Shutdown Fears Overshadow Ousting Of McCarthy

The House of Representatives voted to remove Rep. Kevin McCarthy, R-Calif., as speaker on Tuesday, plunging the chamber into turmoil and raising worries about Congress’s ability to function while the leadership gap remains and a new government funding battle looms next month.

Rep. Matt Gaetz’s motion to vacate caused the first House vote to remove a speaker.

Gaetz, seven other Republicans, and all 208 Democrats voted 216 to 210 to oust McCarthy as speaker.

House action would likely stall without a new speaker, but committees can continue. Thus, the government will remain open until the Friday before Thanksgiving, giving Congress time to pass a permanent or temporary funding measure.

After Speaker Kevin McCarthy delivered a secret list of potential replacements to the House leadership, Acting Speaker Pro Tempore Patrick McHenry, R-North Carolina, was appointed. McHenry has chaired the House Financial Services Committee since 2004.

After a Tuesday candidate session, Republicans may have speaker votes on Wednesday.

Gaetz, the party leader who toppled McCarthy, declined to run for speaker, leaving it unclear who would.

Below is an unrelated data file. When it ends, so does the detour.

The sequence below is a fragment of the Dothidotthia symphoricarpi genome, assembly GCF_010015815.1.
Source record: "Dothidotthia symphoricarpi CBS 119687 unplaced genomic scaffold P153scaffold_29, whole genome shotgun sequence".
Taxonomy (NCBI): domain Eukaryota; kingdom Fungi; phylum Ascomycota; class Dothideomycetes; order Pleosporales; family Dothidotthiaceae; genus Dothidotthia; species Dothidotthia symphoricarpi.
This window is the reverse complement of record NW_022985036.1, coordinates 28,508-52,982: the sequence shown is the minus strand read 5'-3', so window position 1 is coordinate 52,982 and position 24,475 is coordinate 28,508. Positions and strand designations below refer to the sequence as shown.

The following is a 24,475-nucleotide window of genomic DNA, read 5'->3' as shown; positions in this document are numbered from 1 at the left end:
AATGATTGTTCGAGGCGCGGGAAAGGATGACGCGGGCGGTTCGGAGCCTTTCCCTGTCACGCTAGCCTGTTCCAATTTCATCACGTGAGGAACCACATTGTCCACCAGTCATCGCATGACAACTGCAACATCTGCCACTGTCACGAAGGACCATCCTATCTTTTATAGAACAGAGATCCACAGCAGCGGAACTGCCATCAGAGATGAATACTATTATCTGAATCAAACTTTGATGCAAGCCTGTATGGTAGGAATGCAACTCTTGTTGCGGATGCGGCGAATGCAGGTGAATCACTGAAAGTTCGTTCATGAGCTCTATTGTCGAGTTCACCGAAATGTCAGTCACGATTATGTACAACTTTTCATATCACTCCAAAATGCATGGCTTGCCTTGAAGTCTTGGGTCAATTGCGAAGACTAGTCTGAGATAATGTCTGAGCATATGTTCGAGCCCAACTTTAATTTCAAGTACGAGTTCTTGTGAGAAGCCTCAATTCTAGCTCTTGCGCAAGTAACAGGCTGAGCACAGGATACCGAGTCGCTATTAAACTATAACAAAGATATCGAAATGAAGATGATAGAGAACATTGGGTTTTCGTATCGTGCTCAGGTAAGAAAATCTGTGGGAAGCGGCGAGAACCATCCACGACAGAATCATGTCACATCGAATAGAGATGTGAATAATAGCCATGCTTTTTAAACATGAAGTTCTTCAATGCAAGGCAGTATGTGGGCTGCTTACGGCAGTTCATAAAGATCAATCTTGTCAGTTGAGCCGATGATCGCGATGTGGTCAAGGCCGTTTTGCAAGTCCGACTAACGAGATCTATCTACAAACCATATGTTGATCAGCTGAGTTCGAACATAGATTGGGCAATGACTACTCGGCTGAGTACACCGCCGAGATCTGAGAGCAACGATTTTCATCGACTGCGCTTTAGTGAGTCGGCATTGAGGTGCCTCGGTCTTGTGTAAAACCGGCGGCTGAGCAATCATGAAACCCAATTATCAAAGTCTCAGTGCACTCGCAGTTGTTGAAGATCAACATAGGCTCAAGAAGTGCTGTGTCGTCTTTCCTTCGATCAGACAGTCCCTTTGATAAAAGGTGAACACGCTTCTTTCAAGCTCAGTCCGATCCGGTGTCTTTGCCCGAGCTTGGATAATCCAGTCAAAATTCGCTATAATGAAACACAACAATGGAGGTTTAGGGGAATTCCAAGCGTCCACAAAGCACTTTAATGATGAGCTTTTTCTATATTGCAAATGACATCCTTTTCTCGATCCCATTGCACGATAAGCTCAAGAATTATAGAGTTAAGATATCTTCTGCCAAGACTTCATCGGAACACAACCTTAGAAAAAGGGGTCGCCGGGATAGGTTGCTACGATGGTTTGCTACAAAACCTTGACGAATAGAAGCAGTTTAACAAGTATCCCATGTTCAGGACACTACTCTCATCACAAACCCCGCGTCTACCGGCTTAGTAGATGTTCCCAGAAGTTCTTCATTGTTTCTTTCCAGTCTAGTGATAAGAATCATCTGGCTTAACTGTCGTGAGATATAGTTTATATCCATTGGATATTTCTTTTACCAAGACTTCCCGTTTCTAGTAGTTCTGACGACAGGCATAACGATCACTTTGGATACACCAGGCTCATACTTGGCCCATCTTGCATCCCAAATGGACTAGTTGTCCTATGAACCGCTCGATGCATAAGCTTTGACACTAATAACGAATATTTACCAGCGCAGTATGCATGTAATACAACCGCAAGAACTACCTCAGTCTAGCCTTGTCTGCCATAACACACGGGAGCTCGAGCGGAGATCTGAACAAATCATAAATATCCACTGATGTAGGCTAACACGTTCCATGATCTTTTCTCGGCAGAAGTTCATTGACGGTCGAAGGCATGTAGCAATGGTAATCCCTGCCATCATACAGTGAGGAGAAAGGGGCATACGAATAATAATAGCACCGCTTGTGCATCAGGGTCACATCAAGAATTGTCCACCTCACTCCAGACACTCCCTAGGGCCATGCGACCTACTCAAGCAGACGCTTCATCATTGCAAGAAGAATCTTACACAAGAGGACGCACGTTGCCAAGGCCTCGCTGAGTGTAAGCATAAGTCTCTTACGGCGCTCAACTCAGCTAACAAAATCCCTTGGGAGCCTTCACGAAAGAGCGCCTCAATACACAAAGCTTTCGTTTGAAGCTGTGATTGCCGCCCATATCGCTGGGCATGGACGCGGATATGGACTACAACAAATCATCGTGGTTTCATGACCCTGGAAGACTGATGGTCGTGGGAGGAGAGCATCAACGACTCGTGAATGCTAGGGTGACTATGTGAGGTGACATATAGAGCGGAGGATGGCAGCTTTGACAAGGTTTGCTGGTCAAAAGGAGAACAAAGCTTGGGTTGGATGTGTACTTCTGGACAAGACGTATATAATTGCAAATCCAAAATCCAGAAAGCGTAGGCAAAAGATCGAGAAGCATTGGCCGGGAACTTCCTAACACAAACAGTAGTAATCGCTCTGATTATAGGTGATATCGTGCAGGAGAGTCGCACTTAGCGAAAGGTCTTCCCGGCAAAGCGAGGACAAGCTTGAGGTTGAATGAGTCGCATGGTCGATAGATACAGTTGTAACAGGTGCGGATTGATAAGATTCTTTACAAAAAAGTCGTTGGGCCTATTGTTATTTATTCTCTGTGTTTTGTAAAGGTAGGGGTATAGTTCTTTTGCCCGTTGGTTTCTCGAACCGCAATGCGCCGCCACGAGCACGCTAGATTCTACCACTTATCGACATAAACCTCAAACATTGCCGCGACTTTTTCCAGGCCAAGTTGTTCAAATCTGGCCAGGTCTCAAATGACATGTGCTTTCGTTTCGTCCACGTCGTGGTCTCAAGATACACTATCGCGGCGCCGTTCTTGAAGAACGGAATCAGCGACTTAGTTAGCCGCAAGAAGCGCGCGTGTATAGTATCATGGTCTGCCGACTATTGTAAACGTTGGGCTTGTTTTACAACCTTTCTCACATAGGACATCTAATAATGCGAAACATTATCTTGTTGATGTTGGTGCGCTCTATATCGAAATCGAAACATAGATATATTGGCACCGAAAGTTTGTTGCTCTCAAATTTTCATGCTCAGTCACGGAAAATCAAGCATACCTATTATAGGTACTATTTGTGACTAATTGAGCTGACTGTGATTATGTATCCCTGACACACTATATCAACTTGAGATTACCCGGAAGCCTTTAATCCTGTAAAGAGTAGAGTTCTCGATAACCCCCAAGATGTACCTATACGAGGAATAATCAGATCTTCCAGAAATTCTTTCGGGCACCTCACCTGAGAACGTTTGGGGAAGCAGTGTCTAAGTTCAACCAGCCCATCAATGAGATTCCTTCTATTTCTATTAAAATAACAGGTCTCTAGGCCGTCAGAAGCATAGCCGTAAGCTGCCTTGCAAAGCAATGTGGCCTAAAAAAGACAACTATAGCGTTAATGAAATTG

Speaker McCarthy, elected by the Republican Party with 15 votes earlier this year, will not run for reelection.

A CR was passed over the weekend to avoid a Sunday shutdown. This CR keeps the government open for 45 days until November 17. Republicans’ support soared after the bill’s unanimous House and Senate Democratic ratification and President Biden’s signature.

Since the Republicans have 221 seats to the Democrats’ 212 and can only lose four, the GOP conference was split over the continuing resolution, which might have threatened their majority.

Several House Republicans revolting against McCarthy’s leadership were furious with his discussions with Democrats to fund the government and lift the debt ceiling.

The bipartisan Fiscal Responsibility Act lifted the U.S. debt limit and prevented a default in January.

Spending limitations in the debt ceiling extension proposal through January 2025 could reduce deficits by $1.5 trillion. The final House vote was 314-117, with 149 Republicans voting yes and 71 no.

A 45-day CR was passed by the House 335-91 over the weekend—the Republican conference split, with 126 in favor and 90 against.